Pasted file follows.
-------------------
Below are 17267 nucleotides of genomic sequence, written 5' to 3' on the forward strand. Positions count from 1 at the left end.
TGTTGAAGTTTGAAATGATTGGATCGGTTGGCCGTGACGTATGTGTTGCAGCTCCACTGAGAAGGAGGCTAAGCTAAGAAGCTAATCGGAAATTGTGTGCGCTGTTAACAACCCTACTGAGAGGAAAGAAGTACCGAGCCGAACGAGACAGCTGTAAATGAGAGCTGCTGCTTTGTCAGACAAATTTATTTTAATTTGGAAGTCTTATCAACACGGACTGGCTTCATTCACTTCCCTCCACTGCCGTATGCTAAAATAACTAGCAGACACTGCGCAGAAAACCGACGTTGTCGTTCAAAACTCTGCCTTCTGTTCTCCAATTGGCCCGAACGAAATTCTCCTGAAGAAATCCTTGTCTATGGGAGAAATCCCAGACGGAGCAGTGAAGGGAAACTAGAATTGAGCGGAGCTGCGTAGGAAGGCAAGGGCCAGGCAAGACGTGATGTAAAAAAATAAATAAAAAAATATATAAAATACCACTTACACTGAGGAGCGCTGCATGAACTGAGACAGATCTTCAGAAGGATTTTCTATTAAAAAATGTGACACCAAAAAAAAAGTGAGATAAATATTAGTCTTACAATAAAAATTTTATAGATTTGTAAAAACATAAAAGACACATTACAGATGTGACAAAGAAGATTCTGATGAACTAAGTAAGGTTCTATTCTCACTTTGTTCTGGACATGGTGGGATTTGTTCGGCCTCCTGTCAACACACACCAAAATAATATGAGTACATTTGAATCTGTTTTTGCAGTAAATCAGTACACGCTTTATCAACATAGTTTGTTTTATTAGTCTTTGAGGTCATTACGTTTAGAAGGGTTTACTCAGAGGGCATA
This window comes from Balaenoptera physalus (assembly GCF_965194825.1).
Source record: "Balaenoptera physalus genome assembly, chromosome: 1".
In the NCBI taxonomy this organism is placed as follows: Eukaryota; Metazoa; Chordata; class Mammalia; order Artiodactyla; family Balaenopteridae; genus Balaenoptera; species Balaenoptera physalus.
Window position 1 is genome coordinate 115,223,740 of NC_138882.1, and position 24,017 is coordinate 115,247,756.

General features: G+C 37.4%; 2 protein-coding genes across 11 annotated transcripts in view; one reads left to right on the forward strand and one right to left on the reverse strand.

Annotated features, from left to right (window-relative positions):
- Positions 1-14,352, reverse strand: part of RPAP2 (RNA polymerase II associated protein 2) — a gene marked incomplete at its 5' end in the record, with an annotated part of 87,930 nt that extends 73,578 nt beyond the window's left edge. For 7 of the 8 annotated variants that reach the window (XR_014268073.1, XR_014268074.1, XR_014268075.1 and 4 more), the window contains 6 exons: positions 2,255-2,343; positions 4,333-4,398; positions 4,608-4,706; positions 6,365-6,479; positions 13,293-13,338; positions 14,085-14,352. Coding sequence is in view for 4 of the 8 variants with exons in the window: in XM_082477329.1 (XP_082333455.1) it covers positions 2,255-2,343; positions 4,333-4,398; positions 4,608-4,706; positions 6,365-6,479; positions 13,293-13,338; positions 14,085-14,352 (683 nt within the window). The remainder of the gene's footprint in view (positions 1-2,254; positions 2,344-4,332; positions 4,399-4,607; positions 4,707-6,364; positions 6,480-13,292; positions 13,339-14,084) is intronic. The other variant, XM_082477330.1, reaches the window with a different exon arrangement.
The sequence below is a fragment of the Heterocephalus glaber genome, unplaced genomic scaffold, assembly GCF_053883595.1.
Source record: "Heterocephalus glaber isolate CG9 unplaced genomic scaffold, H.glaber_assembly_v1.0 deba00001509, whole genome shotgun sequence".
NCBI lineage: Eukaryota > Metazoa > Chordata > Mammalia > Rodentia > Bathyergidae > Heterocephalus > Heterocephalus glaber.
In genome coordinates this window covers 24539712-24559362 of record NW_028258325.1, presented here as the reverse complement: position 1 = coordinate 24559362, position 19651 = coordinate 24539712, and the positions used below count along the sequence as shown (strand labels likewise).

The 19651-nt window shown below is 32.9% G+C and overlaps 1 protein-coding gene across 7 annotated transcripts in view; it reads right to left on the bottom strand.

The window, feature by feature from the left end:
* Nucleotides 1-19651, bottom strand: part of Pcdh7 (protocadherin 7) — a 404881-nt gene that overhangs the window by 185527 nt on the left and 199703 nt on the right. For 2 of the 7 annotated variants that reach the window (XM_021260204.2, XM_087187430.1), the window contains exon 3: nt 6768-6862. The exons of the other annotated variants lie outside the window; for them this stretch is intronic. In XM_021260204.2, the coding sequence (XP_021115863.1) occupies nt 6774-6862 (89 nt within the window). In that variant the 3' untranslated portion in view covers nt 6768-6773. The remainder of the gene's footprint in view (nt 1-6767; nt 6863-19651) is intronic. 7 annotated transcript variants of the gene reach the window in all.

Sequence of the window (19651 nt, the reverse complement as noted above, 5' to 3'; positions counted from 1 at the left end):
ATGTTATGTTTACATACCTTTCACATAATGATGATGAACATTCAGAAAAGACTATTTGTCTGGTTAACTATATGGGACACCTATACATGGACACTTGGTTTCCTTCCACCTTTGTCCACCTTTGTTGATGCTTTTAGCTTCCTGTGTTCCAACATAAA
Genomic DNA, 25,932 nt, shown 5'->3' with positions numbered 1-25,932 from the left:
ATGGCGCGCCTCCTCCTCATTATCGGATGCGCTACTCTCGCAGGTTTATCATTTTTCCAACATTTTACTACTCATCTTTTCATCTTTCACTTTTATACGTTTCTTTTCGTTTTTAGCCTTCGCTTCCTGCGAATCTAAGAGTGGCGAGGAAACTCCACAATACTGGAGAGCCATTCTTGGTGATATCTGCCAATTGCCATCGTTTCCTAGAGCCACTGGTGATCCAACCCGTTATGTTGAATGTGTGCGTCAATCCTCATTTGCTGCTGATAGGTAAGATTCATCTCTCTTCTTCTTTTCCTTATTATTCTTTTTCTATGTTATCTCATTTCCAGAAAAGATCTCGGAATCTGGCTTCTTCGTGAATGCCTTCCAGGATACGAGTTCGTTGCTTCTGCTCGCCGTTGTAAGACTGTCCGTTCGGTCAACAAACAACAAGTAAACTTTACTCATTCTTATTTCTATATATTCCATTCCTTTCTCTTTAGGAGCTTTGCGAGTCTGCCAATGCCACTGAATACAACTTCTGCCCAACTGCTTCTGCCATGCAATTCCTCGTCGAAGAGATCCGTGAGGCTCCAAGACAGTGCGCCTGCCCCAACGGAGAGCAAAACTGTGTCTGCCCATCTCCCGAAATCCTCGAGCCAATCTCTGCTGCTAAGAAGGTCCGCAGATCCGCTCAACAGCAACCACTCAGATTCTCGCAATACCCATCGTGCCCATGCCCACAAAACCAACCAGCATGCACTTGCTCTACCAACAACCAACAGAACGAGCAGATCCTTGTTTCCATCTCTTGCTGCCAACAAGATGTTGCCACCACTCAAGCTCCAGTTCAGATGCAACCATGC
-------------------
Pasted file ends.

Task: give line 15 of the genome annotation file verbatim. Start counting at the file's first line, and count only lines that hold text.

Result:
The window, feature by feature from the left end: